Nevertheless, startups may find it challenging to pivot due to resource constraints. There’s a potential for policymakers to play a more significant role in advocating for improved access to resources within the startup ecosystem. In contrast, Kandil and Sheikha argue that policymakers should maintain a hands-off approach. Kandil emphasizes that less government involvement allows startups to experiment, fail, and innovate without regulatory constraints.Mohamad Ballout, Co-founder and CEO of KitopiMohamad Ballout, Co-founder and CEO of Kitopi

Ballout, however, has a different view, stating that going public as a business requires policymakers. “Dubai, in particular, was part of the D33 vision to have 30 unicorns in the coming tenc years. To be able to achieve that, it’s not going to come organically. There’s a lot of things the government needs to do to enable these companies to succeed at an early stage in funding, and regulation improvement is a small part of that.”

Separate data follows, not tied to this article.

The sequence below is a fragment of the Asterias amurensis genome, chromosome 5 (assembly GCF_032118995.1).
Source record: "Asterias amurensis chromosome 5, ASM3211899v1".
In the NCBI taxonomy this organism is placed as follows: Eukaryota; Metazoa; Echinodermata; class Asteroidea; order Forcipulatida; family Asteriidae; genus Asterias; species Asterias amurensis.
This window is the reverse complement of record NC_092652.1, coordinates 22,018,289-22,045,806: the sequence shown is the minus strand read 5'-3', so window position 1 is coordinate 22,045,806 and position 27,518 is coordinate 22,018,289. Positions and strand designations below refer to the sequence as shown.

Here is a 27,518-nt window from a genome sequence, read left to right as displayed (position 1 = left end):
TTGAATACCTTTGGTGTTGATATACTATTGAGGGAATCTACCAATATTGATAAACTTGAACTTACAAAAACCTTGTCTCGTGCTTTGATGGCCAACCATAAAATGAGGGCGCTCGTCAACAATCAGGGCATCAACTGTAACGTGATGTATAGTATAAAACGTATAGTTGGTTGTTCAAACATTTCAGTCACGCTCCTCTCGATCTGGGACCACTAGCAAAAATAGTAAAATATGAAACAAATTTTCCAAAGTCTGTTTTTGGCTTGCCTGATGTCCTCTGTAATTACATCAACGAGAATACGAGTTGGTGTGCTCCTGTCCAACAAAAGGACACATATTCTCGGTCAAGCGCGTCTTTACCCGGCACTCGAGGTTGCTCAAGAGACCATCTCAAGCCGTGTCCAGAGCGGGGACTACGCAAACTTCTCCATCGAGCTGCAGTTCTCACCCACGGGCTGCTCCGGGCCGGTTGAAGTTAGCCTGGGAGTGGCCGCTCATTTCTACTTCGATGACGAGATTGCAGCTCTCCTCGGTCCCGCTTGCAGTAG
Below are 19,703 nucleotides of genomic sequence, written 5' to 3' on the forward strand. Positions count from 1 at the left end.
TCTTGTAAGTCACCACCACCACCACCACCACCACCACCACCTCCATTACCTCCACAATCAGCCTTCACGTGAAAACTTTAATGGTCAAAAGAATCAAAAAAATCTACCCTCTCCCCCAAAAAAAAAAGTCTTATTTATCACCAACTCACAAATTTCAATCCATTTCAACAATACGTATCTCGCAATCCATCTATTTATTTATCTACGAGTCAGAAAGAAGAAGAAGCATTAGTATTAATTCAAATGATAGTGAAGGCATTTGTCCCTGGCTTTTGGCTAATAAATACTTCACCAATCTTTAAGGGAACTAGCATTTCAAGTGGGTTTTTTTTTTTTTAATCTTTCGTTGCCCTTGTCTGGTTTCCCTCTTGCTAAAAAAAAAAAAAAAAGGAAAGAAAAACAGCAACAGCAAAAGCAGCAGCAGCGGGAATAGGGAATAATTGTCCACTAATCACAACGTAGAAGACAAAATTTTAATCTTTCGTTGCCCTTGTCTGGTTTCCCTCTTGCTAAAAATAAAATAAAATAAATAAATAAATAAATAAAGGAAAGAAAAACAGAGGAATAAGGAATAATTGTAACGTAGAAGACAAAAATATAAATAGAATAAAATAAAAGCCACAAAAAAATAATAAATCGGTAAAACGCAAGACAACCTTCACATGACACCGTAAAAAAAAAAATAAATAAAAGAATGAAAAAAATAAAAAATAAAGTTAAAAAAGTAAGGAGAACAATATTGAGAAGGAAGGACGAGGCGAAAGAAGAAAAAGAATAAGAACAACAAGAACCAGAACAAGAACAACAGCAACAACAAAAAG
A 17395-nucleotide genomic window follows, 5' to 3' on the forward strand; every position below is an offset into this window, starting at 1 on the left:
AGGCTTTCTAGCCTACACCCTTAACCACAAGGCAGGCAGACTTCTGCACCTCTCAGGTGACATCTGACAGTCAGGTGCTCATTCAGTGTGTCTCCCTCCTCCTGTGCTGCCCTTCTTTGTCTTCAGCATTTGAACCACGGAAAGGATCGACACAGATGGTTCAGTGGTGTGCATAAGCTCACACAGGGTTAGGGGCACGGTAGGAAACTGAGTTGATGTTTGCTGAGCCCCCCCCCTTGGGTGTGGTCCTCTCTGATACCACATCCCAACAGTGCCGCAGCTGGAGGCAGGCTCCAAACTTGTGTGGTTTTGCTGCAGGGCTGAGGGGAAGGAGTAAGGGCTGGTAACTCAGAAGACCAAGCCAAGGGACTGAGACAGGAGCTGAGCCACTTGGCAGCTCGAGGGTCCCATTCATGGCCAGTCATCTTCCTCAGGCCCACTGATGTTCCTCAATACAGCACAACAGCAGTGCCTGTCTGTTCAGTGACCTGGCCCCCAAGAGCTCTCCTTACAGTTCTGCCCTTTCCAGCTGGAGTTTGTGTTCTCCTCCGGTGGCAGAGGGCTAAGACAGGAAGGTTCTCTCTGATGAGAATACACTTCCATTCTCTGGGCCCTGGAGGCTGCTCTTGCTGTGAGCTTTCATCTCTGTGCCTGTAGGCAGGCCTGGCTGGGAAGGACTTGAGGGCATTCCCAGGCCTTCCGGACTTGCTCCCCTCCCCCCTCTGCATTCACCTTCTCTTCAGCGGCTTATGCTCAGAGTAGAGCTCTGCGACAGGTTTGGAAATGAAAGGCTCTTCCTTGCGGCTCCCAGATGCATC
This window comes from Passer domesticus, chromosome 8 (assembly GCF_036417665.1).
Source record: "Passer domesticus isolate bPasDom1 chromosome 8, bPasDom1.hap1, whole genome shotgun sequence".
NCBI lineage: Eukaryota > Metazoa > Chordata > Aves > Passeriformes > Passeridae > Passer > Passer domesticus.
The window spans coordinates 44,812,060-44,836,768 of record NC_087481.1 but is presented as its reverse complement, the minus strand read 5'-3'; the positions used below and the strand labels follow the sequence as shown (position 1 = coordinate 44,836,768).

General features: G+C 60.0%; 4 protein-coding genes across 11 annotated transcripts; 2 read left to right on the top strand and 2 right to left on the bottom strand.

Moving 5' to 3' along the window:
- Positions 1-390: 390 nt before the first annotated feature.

Amidst transformations in the startup landscape, the region is also encountering a venture capital winter, posing challenges for startups. Kandil asserts that profitability and having a sustainable plan from day one is essential for startups to weather such periods.

“Being careful of how your economics work, how your P&L shapes up, and having a path, not necessarily being profitable, but always having a path that you can tune up and down based on the environment, is very important.”

Ballout offers a contrasting viewpoint, saying he does not believe a capital raise issue exists in the market. “I think what we saw before was possibly that not the best companies were still funded, and now what’s happening is just the best companies are funded. The companies need to be built with the right economics and growth mindset and then they’ll get funded,” he adds.